HANS ABRAHAMSEN (b.1952): 10 Preludes (String Quartet No. 1), 6 Pieces for Violin, Horn and Piano, ERIK SATIE (1866-1925): 3 Gymnopédies (arr. Abrahamsen for Oboe and String Quartet), CARL NIELSEN (1865-1931): 2 Fantasy Pieces, Op. 2 (arr. Abrahamsen for Oboe and String Trio).
Catalogue Number: 07T064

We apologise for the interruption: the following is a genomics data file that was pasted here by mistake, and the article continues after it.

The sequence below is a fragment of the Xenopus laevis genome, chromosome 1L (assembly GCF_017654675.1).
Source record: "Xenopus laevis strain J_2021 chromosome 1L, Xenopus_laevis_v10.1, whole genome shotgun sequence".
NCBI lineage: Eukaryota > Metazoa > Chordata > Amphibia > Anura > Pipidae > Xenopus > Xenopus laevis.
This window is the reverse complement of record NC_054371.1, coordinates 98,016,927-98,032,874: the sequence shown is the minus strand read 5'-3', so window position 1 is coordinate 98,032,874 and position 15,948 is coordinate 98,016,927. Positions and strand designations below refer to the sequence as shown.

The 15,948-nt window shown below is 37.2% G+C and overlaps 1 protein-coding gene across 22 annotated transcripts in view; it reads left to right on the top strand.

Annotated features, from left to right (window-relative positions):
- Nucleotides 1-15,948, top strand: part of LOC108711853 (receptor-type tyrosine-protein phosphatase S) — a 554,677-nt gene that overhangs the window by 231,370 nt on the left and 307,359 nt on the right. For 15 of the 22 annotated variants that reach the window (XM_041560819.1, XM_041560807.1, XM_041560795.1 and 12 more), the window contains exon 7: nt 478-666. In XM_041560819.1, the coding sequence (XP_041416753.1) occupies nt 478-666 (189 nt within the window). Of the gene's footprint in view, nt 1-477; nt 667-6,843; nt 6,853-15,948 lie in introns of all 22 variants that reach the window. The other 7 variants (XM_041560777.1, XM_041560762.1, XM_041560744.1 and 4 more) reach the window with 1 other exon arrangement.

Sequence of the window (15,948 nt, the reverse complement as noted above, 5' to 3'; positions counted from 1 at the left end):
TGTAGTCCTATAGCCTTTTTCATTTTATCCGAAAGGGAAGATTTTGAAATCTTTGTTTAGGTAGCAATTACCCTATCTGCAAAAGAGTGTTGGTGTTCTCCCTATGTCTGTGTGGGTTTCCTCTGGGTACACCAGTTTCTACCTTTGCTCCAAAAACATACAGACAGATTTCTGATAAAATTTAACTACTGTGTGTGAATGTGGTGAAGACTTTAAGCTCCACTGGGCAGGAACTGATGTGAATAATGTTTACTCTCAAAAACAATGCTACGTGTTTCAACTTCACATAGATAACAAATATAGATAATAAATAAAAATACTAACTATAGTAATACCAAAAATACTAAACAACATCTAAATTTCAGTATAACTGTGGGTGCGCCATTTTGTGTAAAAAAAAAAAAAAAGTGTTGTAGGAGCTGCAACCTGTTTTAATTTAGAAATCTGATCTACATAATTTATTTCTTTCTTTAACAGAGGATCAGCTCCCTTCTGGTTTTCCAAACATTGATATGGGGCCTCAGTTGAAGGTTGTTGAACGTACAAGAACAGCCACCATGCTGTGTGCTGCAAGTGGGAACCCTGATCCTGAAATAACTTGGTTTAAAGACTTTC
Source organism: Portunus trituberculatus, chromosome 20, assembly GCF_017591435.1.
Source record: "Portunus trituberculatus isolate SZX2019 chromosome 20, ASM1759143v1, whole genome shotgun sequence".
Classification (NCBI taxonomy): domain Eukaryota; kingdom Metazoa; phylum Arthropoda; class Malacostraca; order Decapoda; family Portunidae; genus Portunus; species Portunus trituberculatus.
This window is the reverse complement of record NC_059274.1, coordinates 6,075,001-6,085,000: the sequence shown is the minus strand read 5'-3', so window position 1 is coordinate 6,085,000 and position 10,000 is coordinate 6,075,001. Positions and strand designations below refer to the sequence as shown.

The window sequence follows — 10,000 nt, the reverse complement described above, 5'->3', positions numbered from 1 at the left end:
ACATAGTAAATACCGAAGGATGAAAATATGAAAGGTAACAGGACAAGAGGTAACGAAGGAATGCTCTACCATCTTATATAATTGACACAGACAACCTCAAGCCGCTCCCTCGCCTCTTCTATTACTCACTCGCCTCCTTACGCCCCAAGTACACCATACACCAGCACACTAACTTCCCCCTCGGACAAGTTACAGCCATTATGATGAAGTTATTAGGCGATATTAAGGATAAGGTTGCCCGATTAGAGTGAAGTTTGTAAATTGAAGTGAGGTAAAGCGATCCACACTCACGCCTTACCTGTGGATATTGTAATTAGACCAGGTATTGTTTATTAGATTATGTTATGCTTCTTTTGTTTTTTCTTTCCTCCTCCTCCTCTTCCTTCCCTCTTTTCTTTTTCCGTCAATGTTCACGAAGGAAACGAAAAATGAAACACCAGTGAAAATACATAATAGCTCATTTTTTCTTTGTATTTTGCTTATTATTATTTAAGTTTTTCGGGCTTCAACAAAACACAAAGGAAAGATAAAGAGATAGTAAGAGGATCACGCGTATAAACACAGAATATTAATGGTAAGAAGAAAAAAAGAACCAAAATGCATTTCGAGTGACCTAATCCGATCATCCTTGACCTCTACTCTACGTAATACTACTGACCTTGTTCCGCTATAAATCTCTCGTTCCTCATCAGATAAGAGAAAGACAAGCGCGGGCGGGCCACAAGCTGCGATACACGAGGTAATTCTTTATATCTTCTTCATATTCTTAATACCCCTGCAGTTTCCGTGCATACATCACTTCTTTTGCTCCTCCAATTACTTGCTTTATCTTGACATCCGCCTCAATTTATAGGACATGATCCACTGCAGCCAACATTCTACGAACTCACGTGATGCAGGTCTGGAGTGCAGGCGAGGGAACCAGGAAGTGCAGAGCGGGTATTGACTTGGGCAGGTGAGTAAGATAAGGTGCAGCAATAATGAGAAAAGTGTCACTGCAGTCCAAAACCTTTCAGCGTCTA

Description: The quartet is an early work, from 1973, when Abrahamsen was a standard-bearer for the 'new simplicity' movement. But in Abrahamsen's hands, 'simplicity' doesn't mean 'simple-minded', nor does it imply blandly consonant 'easy listening'. Out of almost no material at all, he fashions ten Preludes of great character and diversity with widely different degrees of tonality and dissonance, referencing other musics and finally leading up to a delightful, completely unironic Baroque pastiche, as though to say "and you know, we've been here before". The Six Pieces are from ten years later, and are also simple, characterful and harmonious, though here with the added delight of the composer's exquisite ear for timbre (though to be fair there is a good measure of this in some of the unusual textures he conjures from the more conventional quartet lineup in the 10 Preludes). As is usual for Abrahamsen, there is a finely judged dramatic arc underlying the diversity; in the Six Pieces the work descends via a melancholy 'blues' to the stark 'funeral march' at the work's center of gravity, and ascends again to end in happy, childlike naïveté in the final piece. The Satie Gymnopedies were just waiting to be transcribed by Abrahamsen; their gentle, graceful melancholy is superbly rendered in dark, muted tones in his somberly respectful arrangements. The youthful Nielsen pieces likewise have their intrinsic character subtly emphasized by Abrahamsen's string timbres exploring the inner workings of the original piano parts. The combination of sorrowful seriousness and impertinent joyous swagger that remained characteristic of Nielsen's mature music are pointed up beautifully by these transcriptions. Ensemble MidtVest.